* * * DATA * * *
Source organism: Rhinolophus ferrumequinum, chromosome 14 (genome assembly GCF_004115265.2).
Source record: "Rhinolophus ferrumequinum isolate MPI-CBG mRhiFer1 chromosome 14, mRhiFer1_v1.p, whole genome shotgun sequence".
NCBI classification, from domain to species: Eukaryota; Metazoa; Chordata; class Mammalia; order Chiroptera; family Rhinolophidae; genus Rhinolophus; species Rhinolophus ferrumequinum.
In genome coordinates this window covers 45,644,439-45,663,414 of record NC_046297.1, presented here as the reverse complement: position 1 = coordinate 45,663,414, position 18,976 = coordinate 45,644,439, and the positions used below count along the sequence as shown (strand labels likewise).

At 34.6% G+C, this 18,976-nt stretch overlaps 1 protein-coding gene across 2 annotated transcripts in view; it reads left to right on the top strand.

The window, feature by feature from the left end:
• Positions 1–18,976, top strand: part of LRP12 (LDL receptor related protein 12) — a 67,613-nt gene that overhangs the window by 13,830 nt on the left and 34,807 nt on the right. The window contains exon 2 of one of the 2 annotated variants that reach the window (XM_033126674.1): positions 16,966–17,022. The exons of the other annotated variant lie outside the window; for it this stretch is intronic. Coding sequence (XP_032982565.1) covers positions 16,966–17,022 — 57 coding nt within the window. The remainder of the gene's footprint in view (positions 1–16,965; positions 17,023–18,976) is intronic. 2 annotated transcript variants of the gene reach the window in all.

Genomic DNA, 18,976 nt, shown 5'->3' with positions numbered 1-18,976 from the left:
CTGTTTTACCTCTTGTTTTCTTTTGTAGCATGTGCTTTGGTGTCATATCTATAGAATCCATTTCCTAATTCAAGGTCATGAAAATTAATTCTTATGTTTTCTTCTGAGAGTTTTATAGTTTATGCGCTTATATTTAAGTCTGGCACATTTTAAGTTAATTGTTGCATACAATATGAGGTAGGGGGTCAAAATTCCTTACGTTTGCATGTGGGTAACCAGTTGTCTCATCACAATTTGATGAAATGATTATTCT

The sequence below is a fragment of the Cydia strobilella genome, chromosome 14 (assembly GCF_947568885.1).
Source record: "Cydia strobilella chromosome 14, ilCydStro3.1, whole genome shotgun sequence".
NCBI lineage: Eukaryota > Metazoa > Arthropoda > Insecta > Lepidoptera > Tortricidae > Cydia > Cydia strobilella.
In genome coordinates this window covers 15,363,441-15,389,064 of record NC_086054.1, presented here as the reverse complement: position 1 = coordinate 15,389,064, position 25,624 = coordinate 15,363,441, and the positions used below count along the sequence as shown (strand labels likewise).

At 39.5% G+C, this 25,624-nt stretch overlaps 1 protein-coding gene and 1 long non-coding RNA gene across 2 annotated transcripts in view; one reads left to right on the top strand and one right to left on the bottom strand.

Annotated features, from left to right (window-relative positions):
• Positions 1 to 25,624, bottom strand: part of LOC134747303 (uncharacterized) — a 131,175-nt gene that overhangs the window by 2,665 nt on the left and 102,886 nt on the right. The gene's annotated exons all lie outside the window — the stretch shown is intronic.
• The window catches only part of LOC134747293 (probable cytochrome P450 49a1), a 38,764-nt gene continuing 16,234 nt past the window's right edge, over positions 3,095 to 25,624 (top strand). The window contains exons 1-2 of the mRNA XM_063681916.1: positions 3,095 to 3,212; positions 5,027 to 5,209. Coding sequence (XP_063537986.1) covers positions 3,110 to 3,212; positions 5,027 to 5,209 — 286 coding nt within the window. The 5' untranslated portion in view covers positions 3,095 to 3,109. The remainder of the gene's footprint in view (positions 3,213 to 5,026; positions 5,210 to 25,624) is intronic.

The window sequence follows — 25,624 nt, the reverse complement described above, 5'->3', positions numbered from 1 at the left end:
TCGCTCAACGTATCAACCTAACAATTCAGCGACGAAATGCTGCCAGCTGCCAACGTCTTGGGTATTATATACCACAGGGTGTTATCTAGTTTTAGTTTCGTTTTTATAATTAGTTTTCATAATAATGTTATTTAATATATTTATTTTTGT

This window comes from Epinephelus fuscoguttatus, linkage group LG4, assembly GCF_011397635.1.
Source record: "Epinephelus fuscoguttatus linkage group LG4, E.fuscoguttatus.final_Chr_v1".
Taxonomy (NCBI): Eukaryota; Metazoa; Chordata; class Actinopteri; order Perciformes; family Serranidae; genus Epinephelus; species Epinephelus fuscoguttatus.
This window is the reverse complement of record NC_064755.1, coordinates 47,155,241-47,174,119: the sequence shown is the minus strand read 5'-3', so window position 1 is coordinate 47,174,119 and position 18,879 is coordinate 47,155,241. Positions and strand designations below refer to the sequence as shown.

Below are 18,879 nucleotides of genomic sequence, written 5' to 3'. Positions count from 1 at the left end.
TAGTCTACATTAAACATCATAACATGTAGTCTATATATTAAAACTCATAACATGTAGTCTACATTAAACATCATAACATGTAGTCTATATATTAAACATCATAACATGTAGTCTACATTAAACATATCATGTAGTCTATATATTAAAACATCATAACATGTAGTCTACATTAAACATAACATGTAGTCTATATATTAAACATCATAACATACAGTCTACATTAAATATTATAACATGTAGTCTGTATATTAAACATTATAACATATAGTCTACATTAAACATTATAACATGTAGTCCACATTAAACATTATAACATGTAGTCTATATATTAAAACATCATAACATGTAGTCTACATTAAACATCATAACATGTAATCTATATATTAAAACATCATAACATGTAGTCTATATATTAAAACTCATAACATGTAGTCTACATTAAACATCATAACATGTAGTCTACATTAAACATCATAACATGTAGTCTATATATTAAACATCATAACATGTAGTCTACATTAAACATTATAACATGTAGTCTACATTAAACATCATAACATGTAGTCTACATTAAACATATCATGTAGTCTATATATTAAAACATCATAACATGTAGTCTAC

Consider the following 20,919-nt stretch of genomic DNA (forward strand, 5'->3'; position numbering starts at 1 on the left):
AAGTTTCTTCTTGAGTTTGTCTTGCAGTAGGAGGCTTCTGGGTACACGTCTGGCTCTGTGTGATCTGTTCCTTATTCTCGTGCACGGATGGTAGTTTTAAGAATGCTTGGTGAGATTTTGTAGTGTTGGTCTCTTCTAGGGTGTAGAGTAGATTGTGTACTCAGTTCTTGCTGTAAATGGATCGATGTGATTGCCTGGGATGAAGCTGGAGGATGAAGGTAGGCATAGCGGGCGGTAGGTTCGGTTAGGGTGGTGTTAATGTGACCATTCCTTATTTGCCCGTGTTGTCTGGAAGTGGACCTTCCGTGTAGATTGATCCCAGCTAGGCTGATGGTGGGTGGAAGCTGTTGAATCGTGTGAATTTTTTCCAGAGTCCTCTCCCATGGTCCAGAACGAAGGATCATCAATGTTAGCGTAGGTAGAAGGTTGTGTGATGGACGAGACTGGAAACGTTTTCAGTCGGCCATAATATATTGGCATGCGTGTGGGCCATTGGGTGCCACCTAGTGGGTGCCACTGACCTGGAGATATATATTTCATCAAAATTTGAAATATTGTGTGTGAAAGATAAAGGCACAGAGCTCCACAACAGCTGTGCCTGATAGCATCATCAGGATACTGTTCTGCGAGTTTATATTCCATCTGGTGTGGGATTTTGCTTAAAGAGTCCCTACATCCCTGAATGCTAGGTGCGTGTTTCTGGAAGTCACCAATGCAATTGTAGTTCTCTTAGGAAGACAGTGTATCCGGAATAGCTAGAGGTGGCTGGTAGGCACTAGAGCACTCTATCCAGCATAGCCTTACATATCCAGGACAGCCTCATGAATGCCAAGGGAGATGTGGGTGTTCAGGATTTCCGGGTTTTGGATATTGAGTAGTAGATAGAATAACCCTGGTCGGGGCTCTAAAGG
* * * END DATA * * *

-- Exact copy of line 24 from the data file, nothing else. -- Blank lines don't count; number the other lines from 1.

Below are 18,879 nucleotides of genomic sequence, written 5' to 3'. Positions count from 1 at the left end.